You just know it's an important issue when congressmen try to claim it in the name of patriotism and national security. The latest and most dangerous threat to America as we know it is -- prepare to be horrified --a 4 by 4-inch Spiderman 2 logo.
Granted, that logo -- promoting the joint Marvel Enterprises (NYSE: MVL ) and Sony (NYSE: SNE ) project -- is scheduled to appear in the middle of the bases during Major League Baseball games from June 11-13. The ad will not, however, appear on home plate.
That hasn't stopped overly dramatic political opportunist, Washington Congressman George Nethercutt, from wrapping himself in the flag to make the following criticism: "At a time when so many Americans are risking their lives to protect our values and traditions, I would hope Major League Baseball would do everything possible to protect our national pastime."
To judge by the rest of the headlines, Nethercutt isn't the only one who seems to think that baseball's purity is at stake.
Purity? What game are they watching?
It's disingenuous ( to say the least) to cry about a nearly invisible insignia while at the same time the ballparks are named for corporations, they're absolutely lousy with billboards, and the center-field jumbotrons flash ads for the likes of Anheuser-Busch (NYSE: BUD ) and Coca-Cola (NYSE: KO ) -- both available in one-gallon tubs for eight bucks a pop -- with seizure-inducing frequency.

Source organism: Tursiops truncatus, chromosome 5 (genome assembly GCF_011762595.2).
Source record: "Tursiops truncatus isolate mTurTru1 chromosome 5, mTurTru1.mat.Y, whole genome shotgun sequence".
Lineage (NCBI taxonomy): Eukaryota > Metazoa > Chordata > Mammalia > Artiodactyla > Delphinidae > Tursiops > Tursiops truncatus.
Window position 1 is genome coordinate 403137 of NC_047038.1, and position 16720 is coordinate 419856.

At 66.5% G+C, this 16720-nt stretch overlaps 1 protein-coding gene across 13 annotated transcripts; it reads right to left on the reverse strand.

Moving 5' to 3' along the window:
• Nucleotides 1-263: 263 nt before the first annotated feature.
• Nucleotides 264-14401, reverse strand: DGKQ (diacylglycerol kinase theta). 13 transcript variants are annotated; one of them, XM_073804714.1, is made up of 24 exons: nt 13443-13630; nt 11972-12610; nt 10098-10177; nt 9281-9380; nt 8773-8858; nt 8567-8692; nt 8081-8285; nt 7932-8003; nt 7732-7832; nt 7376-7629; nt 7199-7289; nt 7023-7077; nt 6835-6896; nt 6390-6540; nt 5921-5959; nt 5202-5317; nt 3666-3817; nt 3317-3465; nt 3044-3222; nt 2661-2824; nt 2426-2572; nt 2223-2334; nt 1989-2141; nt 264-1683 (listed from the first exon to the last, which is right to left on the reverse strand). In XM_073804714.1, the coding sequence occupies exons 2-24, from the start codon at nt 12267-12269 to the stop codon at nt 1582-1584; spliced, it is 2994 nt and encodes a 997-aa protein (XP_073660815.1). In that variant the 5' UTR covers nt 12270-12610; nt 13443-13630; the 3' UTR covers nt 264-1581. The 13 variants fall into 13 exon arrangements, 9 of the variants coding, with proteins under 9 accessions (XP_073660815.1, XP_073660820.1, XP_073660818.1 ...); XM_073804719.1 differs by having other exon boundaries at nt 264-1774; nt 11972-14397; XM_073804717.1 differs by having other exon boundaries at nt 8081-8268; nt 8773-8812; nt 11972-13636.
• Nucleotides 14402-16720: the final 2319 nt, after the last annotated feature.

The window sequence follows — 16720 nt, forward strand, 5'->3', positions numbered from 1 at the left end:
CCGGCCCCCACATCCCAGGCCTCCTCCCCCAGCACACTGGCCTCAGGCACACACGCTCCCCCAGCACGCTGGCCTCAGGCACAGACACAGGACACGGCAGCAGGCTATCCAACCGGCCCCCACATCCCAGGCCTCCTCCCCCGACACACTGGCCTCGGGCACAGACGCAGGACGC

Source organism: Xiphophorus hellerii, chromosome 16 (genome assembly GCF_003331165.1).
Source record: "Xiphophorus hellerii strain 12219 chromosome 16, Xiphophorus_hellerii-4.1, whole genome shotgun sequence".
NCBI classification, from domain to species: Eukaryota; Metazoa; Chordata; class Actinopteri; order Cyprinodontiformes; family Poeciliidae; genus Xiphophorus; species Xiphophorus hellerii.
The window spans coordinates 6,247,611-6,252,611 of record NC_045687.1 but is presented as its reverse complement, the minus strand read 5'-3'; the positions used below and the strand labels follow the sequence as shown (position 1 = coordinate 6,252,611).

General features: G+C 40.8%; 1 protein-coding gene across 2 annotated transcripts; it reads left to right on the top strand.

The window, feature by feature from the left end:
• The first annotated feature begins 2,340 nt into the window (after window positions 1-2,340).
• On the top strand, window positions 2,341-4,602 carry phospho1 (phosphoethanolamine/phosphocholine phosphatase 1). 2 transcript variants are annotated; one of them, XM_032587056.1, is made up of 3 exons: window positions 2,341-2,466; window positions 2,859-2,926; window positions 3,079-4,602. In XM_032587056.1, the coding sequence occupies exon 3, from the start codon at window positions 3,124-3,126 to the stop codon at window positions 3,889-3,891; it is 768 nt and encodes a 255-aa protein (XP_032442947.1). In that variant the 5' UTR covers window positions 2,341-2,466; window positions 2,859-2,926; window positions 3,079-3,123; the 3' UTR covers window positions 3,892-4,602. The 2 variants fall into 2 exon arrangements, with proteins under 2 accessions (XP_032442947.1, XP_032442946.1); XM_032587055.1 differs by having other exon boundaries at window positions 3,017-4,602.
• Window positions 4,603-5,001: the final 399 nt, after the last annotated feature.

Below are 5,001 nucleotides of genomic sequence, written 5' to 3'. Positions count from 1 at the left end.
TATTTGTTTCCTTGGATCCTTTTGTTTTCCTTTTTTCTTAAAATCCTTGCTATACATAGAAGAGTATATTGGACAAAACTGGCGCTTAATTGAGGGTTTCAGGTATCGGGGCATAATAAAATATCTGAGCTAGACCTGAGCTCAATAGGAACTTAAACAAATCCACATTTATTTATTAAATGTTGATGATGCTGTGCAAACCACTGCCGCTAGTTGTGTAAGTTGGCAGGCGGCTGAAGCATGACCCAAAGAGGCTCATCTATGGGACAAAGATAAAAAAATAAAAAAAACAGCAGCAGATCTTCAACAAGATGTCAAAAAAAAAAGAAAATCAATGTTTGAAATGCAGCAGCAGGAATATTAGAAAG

Who even remembers that the thing out there was once a scoreboard? Who will even notice the subsequent on-base ads that are sure to follow? No one, which is why Marvel and Sony deserve credit for being the first to get on the bag. (Though, to be honest, their deal pales in comparison to the ingenious scheme concocted by one Fool.)
Is nothing sacred to us greedy stockholders? Shouldn't we bemoan the growing influence of filthy lucre in America's Pastime? Let's just say that with revenue inequities running rampant, the $3.6 million Spiderman deal is the least of Major League Baseball's many money issues.
Sony, Marvel, and baseball have the same goal: putting butts in seats. This deal, enhanced by the media-generated controversy, will help do that, and it will be good for all three.
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Fool contributor Seth Jayson won't be contributing to Representative Nethercutt's senate campaign. He owns shares of Marvel. View his Fool profile here.